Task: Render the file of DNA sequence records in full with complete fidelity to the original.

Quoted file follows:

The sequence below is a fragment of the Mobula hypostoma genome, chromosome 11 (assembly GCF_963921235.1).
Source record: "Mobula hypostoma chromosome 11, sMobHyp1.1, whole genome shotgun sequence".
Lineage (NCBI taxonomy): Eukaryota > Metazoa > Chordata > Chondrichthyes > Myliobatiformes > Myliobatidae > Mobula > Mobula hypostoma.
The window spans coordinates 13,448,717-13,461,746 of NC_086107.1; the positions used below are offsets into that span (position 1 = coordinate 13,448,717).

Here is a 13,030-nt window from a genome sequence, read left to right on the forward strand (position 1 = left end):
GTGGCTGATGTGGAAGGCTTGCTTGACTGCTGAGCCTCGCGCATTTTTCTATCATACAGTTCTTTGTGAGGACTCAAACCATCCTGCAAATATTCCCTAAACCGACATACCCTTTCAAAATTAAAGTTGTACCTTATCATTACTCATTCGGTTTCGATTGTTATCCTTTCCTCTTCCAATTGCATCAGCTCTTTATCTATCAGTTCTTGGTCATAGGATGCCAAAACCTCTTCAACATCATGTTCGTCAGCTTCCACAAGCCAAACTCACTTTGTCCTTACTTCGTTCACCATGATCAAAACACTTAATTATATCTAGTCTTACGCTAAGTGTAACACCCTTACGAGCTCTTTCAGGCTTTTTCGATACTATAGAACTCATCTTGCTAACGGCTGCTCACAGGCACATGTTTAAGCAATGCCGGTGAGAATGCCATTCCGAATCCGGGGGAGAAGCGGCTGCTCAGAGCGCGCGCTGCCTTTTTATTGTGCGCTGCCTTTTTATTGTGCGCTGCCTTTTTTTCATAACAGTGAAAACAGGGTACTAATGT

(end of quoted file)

The sequence below is a fragment of the Mobula hypostoma genome, chromosome 11 (assembly GCF_963921235.1).
Source record: "Mobula hypostoma chromosome 11, sMobHyp1.1, whole genome shotgun sequence".
Lineage (NCBI taxonomy): Eukaryota > Metazoa > Chordata > Chondrichthyes > Myliobatiformes > Myliobatidae > Mobula > Mobula hypostoma.
The window spans coordinates 13,448,717-13,461,746 of NC_086107.1; the positions used below are offsets into that span (position 1 = coordinate 13,448,717).

Here is a 13,030-nt window from a genome sequence, read left to right on the forward strand (position 1 = left end):
GTGGCTGATGTGGAAGGCTTGCTTGACTGCTGAGCCTCGCGCATTTTTCTATCATACAGTTCTTTGTGAGGACTCAAACCATCCTGCAAATATTCCCTAAACCGACATACCCTTTCAAAATTAAAGTTGTACCTTATCATTACTCATTCGGTTTCGATTGTTATCCTTTCCTCTTCCAATTGCATCAGCTCTTTATCTATCAGTTCTTGGTCATAGGATGCCAAAACCTCTTCAACATCATGTTCGTCAGCTTCCACAAGCCAAACTCACTTTGTCCTTACTTCGTTCACCATGATCAAAACACTTAATTATATCTAGTCTTACGCTAAGTGTAACACCCTTACGAGCTCTTTCAGGCTTTTTCGATACTATAGAACTCATCTTGCTAACGGCTGCTCACAGGCACATGTTTAAGCAATGCCGGTGAGAATGCCATTCCGAATCCGGGGGAGAAGCGGCTGCTCAGAGCGCGCGCTGCCTTTTTATTGTGCGCTGCCTTTTTATTGTGCGCTGCCTTTTTTTCATAACAGTGAAAACAGGGTACTAATGT